There are three forms of larva among Gymnolaemata, the bivalved larva of Flustrella and of Membranipora, the latter known as Cyphonautes: the larva of other Cheilostomata, and Ctenostomata, and that of Cyclostomata. The Cheilostomatous and Ctenostomatous larva has an aboral face separated by a ciliated ring or corona from an oral face. In both there is an aboral calotte or retractile disc, surrounded by, or bearing sense-hairs, sometimes regarded as the homologue of the foot-gland of the Entoprocta. On the oral face are two structures: one the 'anterior ectodermal furrow' of Vigelius,'oral furrow' of Nitsche and Claparede, the 'fente' of Barrois, the other, the 'sucker' of Vigelius, 'stomach' of Barrois, both produced by invaginations of the ectoderm. The sucker appears to be the organ by which the larva ultimately fixes itself; and it might, therefore, be considered, at least functionally, as the homologue of the foot-gland of Loxosoma. The larva of Cyclostomata is ciliated and barrel-shaped. At one end is the mouth leading into a stomach.
At the other is a prominence, the homologue of the ciliated disc inclosed in a cylindrical sheath, the homologue of the corona (?). When a larva fixes itself, its organs, whatever they are, appear to undergo atrophy, and the tentacles, digestive tract, muscles, and nervous system of the adult zooid, make their appearance. The Phylactolaemata also reproduce by statoblasts or winter buds formed from the funiculus. The cells at one pole of the bud grow round the remaining cells, and form at their inner ends the chitinous investment and chitinoid marginal air-cells of the fully formed statoblast. The statoblasts are discharged on the death and decay of the parent, and the whole colony in Pectinatella is at this time set free, and floating along the stream scatters them over a wide area. The same is true of Cristatella. The statoblast remains quiescent through the winter season. In spring it gives origin to a small non-ciliated, but fully formed individual, which fixes itself, and produces a colony by gemmation.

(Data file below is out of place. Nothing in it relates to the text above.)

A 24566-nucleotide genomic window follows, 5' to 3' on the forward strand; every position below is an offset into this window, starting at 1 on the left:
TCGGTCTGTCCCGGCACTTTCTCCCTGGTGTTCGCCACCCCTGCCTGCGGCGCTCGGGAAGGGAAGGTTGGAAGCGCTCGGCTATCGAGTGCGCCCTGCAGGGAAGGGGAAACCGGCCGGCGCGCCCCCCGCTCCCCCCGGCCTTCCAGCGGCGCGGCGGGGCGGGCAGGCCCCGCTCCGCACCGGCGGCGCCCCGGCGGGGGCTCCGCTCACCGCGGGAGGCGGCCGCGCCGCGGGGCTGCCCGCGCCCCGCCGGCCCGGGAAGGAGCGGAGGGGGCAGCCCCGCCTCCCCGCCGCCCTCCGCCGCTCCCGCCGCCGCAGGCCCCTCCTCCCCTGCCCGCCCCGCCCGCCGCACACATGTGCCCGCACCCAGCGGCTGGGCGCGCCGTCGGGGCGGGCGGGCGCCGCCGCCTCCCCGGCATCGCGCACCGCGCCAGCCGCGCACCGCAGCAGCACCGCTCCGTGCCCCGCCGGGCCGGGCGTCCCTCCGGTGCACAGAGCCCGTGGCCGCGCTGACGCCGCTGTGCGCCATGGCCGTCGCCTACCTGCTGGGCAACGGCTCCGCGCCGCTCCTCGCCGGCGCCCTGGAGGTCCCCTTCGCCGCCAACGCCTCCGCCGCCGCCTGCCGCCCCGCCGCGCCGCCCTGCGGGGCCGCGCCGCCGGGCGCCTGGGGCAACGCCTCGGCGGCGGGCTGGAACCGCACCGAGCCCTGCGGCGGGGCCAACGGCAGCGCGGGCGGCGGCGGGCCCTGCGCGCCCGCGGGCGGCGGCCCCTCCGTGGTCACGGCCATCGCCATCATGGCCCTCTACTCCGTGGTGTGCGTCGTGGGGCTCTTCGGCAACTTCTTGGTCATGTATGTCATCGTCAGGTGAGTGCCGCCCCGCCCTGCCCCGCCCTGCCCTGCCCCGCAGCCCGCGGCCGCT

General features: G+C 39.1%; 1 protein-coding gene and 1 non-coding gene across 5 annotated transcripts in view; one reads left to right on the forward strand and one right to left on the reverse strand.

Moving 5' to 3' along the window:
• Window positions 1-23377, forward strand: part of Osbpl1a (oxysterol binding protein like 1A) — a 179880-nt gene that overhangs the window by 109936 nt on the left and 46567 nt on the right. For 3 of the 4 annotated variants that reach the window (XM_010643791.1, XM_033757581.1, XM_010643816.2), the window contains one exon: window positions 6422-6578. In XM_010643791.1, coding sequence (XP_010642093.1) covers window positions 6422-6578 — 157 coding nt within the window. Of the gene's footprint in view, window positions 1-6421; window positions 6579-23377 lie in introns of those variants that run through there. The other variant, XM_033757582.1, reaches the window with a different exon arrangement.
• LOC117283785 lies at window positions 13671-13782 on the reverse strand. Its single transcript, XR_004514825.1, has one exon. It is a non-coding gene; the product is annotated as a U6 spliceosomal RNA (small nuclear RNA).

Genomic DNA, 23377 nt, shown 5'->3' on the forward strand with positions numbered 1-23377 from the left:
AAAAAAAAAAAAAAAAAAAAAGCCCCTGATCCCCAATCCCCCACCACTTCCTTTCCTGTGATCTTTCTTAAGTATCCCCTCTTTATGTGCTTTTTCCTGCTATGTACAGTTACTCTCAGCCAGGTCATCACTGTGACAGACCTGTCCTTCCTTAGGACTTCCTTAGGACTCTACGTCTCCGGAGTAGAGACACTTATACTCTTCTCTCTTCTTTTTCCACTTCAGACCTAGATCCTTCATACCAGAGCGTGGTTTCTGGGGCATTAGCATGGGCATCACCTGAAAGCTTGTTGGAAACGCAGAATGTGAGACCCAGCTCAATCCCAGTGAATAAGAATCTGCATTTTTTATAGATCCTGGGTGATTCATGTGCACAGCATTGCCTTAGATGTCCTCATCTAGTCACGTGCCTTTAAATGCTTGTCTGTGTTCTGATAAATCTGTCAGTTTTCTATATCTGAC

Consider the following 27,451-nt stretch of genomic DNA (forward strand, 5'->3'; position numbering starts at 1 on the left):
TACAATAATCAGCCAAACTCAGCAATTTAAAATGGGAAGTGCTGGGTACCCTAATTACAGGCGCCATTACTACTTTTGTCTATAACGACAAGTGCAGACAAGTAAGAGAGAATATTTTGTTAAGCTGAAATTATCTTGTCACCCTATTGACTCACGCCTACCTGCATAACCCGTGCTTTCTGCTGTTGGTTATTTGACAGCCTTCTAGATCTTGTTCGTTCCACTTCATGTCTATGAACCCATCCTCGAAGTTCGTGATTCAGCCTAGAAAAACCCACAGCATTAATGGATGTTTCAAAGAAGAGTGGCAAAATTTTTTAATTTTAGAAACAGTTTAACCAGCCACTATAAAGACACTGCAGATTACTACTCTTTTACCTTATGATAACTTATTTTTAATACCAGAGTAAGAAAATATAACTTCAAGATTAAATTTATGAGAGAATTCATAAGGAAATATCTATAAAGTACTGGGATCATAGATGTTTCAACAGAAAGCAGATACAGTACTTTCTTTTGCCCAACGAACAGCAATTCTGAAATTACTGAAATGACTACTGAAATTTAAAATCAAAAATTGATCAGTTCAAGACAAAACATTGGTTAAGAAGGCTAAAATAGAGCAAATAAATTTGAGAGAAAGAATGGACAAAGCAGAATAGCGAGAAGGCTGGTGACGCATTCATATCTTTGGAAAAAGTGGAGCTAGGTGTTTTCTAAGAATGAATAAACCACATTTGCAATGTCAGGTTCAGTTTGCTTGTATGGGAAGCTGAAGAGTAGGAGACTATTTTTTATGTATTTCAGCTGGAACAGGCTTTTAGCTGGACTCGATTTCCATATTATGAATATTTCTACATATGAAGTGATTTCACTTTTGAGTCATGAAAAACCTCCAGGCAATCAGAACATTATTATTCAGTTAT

All Polyzoa increase by budding, and the bud appears to be formed by tissue elements derived from the corresponding elements of the parent (see p. 236). In all the marine Polyzoa the tentacles, digestive tract, and its retractor muscles, with the nervous system of the individual are lost in the older parts of the colony. They degenerate into the 'brown body.' A new set of organs is produced from the endocyst by budding, and the brown body appears to pass into the new stomach where it may break down and perhaps be partially digested. It or its remnants are eventually expelled.
The Phylactolaemata are confined to fresh-water. The Gymnolaemata with the exception of Paludicella are marine, and are most plentiful near the shore, and at moderate depths. Certain Cheilostomata were, however, dredged at great depths in the voyage of H.M.S. Challenger, e.g. in the North Atlantic at 2750 fathoms, in the North Pacific at 3125. The Cyclostomata and Cheilostomata occur fossil. The first-named appear in Cambrian and Silurian strata, the second are sparingly represented in the older strata, but become numerous in the Upper Greensand, whilst the Cyclostomata diminish in numbers from Tertiary strata to the present time. Of living genera Stomatopora among Cyclostomata^ and Hippothoa among Cheilostomata are said to appear in Silurian times. Many Jurassic genera still survive.